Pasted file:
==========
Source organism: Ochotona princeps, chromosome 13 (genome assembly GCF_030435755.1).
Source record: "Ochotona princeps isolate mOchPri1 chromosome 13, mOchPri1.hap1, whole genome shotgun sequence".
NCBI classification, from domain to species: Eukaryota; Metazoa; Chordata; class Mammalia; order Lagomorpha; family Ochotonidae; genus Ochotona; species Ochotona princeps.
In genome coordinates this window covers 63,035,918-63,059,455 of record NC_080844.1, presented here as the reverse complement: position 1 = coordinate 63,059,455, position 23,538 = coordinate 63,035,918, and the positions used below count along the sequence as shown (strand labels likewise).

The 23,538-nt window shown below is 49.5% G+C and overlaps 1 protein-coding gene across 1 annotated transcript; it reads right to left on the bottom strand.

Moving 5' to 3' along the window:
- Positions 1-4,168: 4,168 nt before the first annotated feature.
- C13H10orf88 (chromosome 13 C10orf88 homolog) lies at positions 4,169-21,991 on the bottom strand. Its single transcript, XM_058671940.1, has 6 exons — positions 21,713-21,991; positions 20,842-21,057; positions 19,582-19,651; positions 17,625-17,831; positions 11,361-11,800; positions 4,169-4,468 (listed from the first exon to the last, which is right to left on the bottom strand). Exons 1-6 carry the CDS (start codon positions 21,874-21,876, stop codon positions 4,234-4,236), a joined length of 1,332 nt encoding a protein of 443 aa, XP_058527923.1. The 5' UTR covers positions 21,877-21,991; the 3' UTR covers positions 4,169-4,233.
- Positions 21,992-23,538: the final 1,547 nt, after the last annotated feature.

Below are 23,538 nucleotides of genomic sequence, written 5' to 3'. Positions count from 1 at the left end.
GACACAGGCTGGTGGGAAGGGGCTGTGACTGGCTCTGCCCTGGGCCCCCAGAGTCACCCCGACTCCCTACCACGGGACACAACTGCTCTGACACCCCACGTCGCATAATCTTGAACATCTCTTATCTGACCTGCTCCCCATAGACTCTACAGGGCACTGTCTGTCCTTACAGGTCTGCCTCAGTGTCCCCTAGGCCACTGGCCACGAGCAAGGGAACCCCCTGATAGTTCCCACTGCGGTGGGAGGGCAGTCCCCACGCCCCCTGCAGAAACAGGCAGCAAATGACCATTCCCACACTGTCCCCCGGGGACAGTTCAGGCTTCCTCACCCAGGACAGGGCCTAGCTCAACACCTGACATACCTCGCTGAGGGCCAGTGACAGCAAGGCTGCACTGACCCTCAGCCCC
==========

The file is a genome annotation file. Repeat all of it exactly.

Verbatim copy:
Source organism: Ochotona princeps, chromosome 13 (genome assembly GCF_030435755.1).
Source record: "Ochotona princeps isolate mOchPri1 chromosome 13, mOchPri1.hap1, whole genome shotgun sequence".
NCBI classification, from domain to species: Eukaryota; Metazoa; Chordata; class Mammalia; order Lagomorpha; family Ochotonidae; genus Ochotona; species Ochotona princeps.
In genome coordinates this window covers 63,035,918-63,059,455 of record NC_080844.1, presented here as the reverse complement: position 1 = coordinate 63,059,455, position 23,538 = coordinate 63,035,918, and the positions used below count along the sequence as shown (strand labels likewise).

The 23,538-nt window shown below is 49.5% G+C and overlaps 1 protein-coding gene across 1 annotated transcript; it reads right to left on the bottom strand.

Moving 5' to 3' along the window:
- Positions 1-4,168: 4,168 nt before the first annotated feature.
- C13H10orf88 (chromosome 13 C10orf88 homolog) lies at positions 4,169-21,991 on the bottom strand. Its single transcript, XM_058671940.1, has 6 exons — positions 21,713-21,991; positions 20,842-21,057; positions 19,582-19,651; positions 17,625-17,831; positions 11,361-11,800; positions 4,169-4,468 (listed from the first exon to the last, which is right to left on the bottom strand). Exons 1-6 carry the CDS (start codon positions 21,874-21,876, stop codon positions 4,234-4,236), a joined length of 1,332 nt encoding a protein of 443 aa, XP_058527923.1. The 5' UTR covers positions 21,877-21,991; the 3' UTR covers positions 4,169-4,233.
- Positions 21,992-23,538: the final 1,547 nt, after the last annotated feature.

Below are 23,538 nucleotides of genomic sequence, written 5' to 3'. Positions count from 1 at the left end.
GACACAGGCTGGTGGGAAGGGGCTGTGACTGGCTCTGCCCTGGGCCCCCAGAGTCACCCCGACTCCCTACCACGGGACACAACTGCTCTGACACCCCACGTCGCATAATCTTGAACATCTCTTATCTGACCTGCTCCCCATAGACTCTACAGGGCACTGTCTGTCCTTACAGGTCTGCCTCAGTGTCCCCTAGGCCACTGGCCACGAGCAAGGGAACCCCCTGATAGTTCCCACTGCGGTGGGAGGGCAGTCCCCACGCCCCCTGCAGAAACAGGCAGCAAATGACCATTCCCACACTGTCCCCCGGGGACAGTTCAGGCTTCCTCACCCAGGACAGGGCCTAGCTCAACACCTGACATACCTCGCTGAGGGCCAGTGACAGCAAGGCTGCACTGACCCTCAGCCCC